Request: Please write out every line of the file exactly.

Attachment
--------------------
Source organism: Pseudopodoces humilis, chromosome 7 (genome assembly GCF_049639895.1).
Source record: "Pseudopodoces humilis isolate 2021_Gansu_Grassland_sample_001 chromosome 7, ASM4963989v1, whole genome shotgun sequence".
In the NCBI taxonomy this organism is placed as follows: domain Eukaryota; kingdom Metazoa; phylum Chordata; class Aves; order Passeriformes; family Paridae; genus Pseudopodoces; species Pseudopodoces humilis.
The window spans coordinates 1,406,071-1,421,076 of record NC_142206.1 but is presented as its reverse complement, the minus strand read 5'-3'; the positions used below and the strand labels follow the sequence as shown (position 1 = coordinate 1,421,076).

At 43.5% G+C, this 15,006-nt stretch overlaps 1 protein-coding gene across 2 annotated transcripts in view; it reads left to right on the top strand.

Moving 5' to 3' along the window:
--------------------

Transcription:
Source organism: Pseudopodoces humilis, chromosome 7 (genome assembly GCF_049639895.1).
Source record: "Pseudopodoces humilis isolate 2021_Gansu_Grassland_sample_001 chromosome 7, ASM4963989v1, whole genome shotgun sequence".
In the NCBI taxonomy this organism is placed as follows: domain Eukaryota; kingdom Metazoa; phylum Chordata; class Aves; order Passeriformes; family Paridae; genus Pseudopodoces; species Pseudopodoces humilis.
The window spans coordinates 1,406,071-1,421,076 of record NC_142206.1 but is presented as its reverse complement, the minus strand read 5'-3'; the positions used below and the strand labels follow the sequence as shown (position 1 = coordinate 1,421,076).

At 43.5% G+C, this 15,006-nt stretch overlaps 1 protein-coding gene across 2 annotated transcripts in view; it reads left to right on the top strand.

Moving 5' to 3' along the window: